The European Commission (EC) has launched its strategy to build a Joint Cyber Unit to tackle large scale cyberattacks, according to the BBC.
The publication noted that recent ransomware incidents on critical services in EU member state Ireland and the US had ‘focused minds’ on the issue.
The EC stated that a dedicated team of multinational cyber experts will be deployed to European countries during serious attacks. It also argued that cyberattacks had risen in Europe from 432 in 2019 to 756 in 2020.
The commission is aiming to make the Joint Cyber Unit operational by June 2022 and be fully established by June 2023.
The global fight against cybercrime has continued to heat up as cyberattacks become more and more regular worldwide. The US has faced a flurry of attacks, ranging from SolarWinds last year to the Colonial Pipeline hack in May this year. Nuclear weapons contractor Sol Oriens was also recently compromised by ransomware group REvil.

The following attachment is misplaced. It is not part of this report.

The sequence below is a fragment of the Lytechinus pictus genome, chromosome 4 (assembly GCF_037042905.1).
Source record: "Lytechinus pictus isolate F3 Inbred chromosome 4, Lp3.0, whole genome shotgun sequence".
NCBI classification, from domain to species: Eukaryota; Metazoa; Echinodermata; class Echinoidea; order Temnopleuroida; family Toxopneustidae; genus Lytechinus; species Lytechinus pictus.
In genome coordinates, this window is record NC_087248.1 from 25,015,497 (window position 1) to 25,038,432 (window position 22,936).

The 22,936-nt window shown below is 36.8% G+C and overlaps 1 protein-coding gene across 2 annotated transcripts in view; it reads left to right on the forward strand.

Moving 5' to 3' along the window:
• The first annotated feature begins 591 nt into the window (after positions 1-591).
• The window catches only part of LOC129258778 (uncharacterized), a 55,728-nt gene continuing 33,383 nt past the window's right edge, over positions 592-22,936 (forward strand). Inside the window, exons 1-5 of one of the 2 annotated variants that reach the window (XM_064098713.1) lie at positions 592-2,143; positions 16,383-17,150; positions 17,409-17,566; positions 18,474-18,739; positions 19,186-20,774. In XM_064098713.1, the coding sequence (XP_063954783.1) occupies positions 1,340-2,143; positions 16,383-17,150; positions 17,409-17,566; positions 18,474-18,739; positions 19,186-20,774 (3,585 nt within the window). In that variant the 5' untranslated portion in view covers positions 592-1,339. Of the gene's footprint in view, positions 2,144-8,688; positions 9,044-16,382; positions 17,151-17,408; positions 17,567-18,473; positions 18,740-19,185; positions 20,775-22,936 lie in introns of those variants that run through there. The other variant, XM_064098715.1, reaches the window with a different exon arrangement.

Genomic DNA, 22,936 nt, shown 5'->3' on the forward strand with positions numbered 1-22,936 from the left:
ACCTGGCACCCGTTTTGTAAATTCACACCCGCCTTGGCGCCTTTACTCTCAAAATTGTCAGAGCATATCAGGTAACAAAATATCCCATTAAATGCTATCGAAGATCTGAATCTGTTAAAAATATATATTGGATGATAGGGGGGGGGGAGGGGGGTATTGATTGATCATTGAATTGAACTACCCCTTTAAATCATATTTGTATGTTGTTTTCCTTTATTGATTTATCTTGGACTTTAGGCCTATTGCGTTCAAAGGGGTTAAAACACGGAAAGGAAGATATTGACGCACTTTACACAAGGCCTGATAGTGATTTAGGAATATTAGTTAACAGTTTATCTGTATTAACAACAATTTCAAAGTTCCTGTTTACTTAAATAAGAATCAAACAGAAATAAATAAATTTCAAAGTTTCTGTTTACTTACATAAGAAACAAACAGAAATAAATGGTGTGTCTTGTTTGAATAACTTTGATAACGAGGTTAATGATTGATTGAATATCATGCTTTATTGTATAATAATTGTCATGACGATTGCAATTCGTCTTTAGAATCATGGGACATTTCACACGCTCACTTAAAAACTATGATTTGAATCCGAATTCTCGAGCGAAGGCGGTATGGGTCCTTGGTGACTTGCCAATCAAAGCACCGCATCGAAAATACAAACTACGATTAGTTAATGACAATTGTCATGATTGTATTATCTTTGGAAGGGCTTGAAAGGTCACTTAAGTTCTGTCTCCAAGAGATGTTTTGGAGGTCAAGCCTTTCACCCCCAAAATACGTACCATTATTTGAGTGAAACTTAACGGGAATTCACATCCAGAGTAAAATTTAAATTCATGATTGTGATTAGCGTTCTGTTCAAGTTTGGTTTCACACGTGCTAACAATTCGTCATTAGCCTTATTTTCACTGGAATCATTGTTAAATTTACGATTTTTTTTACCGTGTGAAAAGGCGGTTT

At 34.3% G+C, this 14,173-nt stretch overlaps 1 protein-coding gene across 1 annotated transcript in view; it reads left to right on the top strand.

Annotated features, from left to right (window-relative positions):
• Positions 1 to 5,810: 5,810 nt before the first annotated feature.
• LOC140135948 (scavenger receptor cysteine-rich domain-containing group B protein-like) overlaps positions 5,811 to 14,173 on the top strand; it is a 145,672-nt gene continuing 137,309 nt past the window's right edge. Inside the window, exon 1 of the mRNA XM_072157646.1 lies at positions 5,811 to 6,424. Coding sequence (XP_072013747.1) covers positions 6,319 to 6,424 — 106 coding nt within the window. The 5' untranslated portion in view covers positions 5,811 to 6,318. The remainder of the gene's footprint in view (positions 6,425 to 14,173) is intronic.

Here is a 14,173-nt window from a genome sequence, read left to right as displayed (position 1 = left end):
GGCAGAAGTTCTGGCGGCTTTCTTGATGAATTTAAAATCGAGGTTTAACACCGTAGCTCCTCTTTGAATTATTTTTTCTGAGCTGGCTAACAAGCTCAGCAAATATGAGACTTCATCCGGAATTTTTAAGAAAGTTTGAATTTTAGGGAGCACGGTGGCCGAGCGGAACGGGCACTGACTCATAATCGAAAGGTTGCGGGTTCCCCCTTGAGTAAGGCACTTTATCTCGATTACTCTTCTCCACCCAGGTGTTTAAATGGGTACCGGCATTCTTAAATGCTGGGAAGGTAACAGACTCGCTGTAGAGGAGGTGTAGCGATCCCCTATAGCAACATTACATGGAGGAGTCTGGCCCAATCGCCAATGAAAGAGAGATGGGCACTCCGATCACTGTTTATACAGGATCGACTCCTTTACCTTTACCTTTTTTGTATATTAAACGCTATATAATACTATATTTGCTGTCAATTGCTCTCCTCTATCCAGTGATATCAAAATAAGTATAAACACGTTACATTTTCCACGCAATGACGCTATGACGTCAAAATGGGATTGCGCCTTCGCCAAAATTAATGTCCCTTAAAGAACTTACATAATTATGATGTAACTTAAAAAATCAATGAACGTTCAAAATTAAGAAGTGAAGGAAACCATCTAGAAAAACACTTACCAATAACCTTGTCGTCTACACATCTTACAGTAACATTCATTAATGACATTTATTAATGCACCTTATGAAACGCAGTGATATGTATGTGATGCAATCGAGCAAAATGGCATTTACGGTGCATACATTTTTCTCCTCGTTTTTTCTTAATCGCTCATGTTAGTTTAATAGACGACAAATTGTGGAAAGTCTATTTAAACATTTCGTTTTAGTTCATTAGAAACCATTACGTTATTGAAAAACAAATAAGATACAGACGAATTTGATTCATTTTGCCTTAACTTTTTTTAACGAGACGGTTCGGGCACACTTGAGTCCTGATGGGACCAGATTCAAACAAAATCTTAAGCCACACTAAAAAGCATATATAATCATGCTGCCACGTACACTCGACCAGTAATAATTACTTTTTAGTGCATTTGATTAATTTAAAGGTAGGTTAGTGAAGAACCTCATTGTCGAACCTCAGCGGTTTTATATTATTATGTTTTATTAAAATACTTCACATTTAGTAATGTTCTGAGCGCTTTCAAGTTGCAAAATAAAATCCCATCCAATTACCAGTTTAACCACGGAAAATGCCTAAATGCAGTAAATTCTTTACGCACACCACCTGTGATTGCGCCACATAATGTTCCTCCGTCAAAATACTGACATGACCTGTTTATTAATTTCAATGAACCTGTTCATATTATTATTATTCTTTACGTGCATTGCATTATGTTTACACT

To tackle the rising threats, the US government recently formed a ransomware task force. The UK’s National Cyber Security Centre has also recently warned that ransomware is the biggest cyber threat in the country.
EU commissioner for the internal market Thierry Breton said that the unit will not compete with the other national cyber organisations or duplicate their work, and promised to build a team to provide support virtually and physically, using resources ‘from one country to another’ to provide operational and technical assistance.
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